Tuesday, 7 January 2014

6 months in and going strong

I'm now starting my seventh month of non-plastic purchasing. Here's is a pretty unarguable testimony for avoiding buying plastic. This is the amount of land-fill I have produced since I stopped buying it. Not quite waste free, but very darn close! I'm working on finding ways to recycle some of it, so watch this space.
This is stuff I've either had to buy or have had given to me.
The pile of paper is receipts - yes, thermal print receipts have
plastic in them.


  1. I like the idea of this but having gone back through your posts I notice you only vaguely reference cost a couple of times, both while talking about the prices of specific products, and you've also mentioned getting some free samples due to publicity of what you're doing. Given we're in the middle of a recession and inequality is rising rapidly, I'd have thought talking about the cost of something like this would be a pretty high priority. I know I sure as hell can't afford organic vege orders every week, I can barely afford fresh produce which is about the only food that doesn't come wrapped in plastic at the supermarket (but does have plastic bags to put things in), and because I'm in insecure rental housing I can't have a garden let alone a beehive. I feel like it would be more effective if you considered that sort of thing as I'm not exactly the only low income person who sees a lot of people doing this sort of campaign stunt, never mentioning cost barriers, and just gets cynical rather than inspired.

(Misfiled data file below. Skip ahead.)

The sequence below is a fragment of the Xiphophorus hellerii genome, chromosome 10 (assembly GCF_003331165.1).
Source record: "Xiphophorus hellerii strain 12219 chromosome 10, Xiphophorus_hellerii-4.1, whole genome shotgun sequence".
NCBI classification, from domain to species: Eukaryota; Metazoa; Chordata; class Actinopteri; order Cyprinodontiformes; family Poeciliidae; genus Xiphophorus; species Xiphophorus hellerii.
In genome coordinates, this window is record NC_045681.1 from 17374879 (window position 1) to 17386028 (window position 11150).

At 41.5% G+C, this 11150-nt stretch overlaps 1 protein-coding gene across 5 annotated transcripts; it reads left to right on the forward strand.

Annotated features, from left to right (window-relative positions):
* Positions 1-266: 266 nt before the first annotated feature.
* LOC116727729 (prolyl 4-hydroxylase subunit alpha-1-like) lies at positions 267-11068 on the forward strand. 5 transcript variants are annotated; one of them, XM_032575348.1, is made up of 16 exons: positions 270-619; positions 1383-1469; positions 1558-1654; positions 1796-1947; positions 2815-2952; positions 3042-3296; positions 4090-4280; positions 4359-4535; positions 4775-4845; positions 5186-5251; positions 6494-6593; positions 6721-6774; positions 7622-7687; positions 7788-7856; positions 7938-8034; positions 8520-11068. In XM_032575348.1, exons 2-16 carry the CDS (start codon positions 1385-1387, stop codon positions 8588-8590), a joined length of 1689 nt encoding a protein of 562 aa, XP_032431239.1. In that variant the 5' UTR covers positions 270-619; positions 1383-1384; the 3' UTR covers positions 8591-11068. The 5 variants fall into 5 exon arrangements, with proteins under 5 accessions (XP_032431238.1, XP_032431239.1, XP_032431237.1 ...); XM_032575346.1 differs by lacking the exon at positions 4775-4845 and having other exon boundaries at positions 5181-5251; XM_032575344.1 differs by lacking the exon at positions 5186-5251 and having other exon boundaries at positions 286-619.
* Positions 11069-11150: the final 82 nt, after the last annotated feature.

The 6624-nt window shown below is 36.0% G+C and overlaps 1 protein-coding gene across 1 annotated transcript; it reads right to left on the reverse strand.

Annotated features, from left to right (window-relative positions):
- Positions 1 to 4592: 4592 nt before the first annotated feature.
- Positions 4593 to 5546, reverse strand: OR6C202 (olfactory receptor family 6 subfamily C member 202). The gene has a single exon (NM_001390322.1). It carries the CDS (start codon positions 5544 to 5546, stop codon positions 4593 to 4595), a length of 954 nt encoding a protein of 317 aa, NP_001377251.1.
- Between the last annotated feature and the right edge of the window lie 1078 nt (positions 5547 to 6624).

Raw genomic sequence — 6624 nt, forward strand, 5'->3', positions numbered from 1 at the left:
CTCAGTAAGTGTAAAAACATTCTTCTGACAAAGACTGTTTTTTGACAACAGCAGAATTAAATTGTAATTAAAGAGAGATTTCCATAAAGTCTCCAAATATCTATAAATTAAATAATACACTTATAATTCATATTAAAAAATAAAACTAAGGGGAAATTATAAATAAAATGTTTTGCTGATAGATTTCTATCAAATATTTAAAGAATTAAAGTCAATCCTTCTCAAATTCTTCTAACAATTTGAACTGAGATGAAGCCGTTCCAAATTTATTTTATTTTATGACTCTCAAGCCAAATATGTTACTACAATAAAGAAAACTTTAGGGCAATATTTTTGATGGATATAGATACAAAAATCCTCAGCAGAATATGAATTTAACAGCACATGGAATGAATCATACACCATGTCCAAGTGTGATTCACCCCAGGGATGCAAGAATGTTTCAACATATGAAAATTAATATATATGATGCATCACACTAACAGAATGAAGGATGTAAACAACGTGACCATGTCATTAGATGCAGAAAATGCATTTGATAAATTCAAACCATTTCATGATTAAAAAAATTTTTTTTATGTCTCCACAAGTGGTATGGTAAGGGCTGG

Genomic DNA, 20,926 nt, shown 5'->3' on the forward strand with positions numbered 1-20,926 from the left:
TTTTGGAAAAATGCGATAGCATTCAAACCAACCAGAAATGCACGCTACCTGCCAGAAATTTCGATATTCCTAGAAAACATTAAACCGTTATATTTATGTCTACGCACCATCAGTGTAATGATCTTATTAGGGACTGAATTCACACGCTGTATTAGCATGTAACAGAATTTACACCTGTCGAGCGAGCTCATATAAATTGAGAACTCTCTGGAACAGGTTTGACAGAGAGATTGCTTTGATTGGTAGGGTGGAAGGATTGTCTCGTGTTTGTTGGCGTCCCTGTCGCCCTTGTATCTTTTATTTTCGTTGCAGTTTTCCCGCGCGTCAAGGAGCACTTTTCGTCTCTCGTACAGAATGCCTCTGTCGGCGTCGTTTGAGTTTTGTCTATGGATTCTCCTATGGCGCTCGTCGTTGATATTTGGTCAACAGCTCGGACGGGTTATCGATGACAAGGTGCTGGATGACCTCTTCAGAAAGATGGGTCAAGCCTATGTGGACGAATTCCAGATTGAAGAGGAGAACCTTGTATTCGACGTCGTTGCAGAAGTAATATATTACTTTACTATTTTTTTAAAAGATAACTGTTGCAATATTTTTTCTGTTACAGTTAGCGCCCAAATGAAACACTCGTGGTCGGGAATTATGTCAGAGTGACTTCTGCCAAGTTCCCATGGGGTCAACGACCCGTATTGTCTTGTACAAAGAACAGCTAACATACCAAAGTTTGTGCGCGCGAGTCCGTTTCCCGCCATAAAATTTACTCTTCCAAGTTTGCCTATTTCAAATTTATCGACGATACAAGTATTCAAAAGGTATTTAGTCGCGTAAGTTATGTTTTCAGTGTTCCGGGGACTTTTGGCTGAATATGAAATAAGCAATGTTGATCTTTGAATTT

2. Hi Chris, thanks for your perspective. My year is definitely not campaign or a stunt for personal gain.

    There are definitely cheap ways of shopping (Bin Inn is very cost effective as is the fruit and vege section of the supermarket) and I certainly wouldn't expect that most people could afford to buy organic; quite often I can't either.
    In terms of listing the cost of items, that would be an impossible task as prices vary with inflation and from shop to shop. I guess if you're really committed to limiting your plastic, it's up to you to do the research and groundwork to work out what would be best for you and your budget. Being plastic free is incredibly difficult, but the best thing is that even a small change can make a big difference. So even if you're limited by budget, whatever you manage to avoid is a success for the environment.
    In terms of my agenda: the best thing that I can accomplish is to create awareness. The next best thing is to help people on their own journey towards limiting their plastic consumption, so I hope there is at least one thing you can take away from the blog that is useful.

  3. Hi Chris, there are lots of things that are cheaper when you go plastic-free. For example using baking soda and vinegar for cleaning; not buying processed food; buying one good product instead of many disposable ones (e.g. One Moon Cup versus years and years of disposable sanitary products, or one reusable razor instead of disposable razors).

    Good luck and just do your best.
    The Rubbish Whisperer